Not only will New Mexico have a new head coach roaming the sidelines next season, the Lobos will be have at least one new player in the starting lineup.

Soft-spoken junior guard Tony Snell will enter the upcoming NBA draft, forgoing his senior season at New Mexico despite last week’s hiring of fan favorite Craig Neal as the Lobos’ head coach.
Snell announced his decision Monday. If he gets drafted, he’ll be the first Lobo to reach the NBA level since Darington Hobson went to the Milwaukee Bucks in 2010.

“In my heart, I feel it’s good for me to leave,” said Snell, this year’s Mountain West Conference tournament MVP. “Through this whole process, it’s been difficult talking to my teammates about how I feel and thanking them for helping me get better from day one.”

UNM announced two weeks ago that Snell was considering draft possibilities. He had until April 16 to hire an agent, a move that, under NCAA rules, prevents players from returning to collegiate play. Snell said Monday he has yet to hire an agent.

He said he already disenrolled from UNM to prepare for the draft, but plans to finish his degree program at a later time. His biography on the team’s website lists his major as University Studies.

According to the information he’s received, Snell said he can go as a late first-round or second-round pick. He said he feels confident he can improve his stock before the June 27 draft. In his top 100 NBA prospects, ESPN’s Chad Ford ranks Snell at No. 65.
Thirty UNM players have been selected in the NBA draft, but only seven were first-round picks: Mel Daniels in 1967, Greg Howard in 1970, Luc Longley in 1991, Charles Smith in 1997, Kenny Thomas in 1999, Danny Granger in 2005, and J.R. Giddens in 2008.

With the draft format, there is no guarantee Snell will make it to the NBA level right away. Snell said he’s willing to take the risk because he believes he’s ready for the NBA.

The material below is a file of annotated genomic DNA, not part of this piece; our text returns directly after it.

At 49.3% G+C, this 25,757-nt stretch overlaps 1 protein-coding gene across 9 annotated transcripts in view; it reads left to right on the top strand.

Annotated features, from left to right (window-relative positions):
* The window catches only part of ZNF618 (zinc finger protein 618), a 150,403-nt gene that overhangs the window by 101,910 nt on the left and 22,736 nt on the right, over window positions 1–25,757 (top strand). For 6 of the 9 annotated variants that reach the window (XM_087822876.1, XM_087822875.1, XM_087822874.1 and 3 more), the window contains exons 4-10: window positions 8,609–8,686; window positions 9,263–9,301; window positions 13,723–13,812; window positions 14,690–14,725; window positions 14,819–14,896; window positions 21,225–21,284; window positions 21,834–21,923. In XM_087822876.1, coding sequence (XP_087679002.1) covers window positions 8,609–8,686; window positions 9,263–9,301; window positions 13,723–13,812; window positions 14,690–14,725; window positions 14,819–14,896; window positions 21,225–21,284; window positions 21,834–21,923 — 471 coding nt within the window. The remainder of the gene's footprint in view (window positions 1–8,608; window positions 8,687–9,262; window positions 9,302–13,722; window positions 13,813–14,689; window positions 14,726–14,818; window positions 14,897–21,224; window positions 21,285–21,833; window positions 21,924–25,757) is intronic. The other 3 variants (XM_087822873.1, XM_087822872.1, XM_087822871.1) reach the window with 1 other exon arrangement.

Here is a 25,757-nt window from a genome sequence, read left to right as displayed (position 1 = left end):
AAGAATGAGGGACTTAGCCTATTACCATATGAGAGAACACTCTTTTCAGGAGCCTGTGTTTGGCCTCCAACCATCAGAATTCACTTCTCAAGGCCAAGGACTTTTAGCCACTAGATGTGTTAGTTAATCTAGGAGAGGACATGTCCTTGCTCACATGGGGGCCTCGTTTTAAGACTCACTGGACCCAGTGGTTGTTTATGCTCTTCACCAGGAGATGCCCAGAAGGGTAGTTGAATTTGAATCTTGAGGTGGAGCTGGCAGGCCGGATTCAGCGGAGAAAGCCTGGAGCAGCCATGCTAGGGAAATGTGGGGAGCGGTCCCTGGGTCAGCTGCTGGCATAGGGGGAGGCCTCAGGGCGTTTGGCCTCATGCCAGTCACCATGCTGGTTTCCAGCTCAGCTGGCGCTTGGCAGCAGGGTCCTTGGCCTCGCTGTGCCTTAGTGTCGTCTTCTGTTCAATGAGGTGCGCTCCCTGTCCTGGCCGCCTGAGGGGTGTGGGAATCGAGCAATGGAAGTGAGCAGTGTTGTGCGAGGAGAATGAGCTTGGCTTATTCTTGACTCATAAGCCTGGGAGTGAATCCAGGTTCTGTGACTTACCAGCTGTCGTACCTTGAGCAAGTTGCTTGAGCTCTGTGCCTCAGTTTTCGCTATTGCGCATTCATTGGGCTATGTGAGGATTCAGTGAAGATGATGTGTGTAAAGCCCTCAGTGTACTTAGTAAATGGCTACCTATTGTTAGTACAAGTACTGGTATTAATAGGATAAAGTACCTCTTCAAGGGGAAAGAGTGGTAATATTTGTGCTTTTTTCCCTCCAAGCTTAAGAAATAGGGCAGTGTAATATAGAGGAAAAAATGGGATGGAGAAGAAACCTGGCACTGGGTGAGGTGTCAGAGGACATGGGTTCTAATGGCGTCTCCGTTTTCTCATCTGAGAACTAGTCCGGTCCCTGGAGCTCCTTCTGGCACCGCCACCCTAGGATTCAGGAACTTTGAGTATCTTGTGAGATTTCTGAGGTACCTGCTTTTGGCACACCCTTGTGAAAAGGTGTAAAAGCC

In 2012-13, Snell averaged 12.5 points in 35 games for UNM, ranking No. 13 on the Mountain West Conference scoring list. He had a .422 field goal shooting percentage and a .390 3-point shooting percentage, and his 61 3-pointers was the league’s seventh-best total.

He had three of his best games at this year’s Mountain West Basketball Championships in Las Vegas, Nev., where Snell scored 15 points against Wyoming, 17 against San Diego State and another 21 against UNLV. His personal 10-2 run against the Runnin’ Rebels broke open a close game as the Lobos won their second-straight MWC tournament title.

“After the Mountain West Conference, I felt like it was good for me to try to get in (the draft),” Snell said.

For his career, Snell scored 9.1 points per game in 103 games played. He made 76 starts, including every game this season.

Neal praised Snell’s shooting and ball-handling abilities, but said he needs to work on building his strength and rebounding skills. On the defensive end, Snell has gone from guarding the opponents’ worst players to defending their best, the coach said.

While it’s sad to see Snell leave the team, Neal said he and the team will support Snell in the decision.

“We’ve always had the goal where we’re going to have all our players reach their full potential,” Neal said. “Tony feels like he’s reached it and wants to take a shot at it. It’s been his dream. It’s not one of those things we like to see happen, but hopefully he’ll go on to bigger and better things, and it’ll be a reflection of our program.”

This move is the latest in an event-filled offseason less than a month old. After agreeing to a 10-year contract with UNM, head coach Steve Alford said March 30 he was leaving the Lobos for UCLA. Five days later, UNM hired associate head coach Neal to replace Alford.

Neal said he expects every other player from this year’s roster, except Snell and seniors Chad Adams and Jamal Fenton, will return to next year’s team. He would not mention any other players’ intentions for the future.

With Snell leaving, UNM has three available scholarships, Neal said.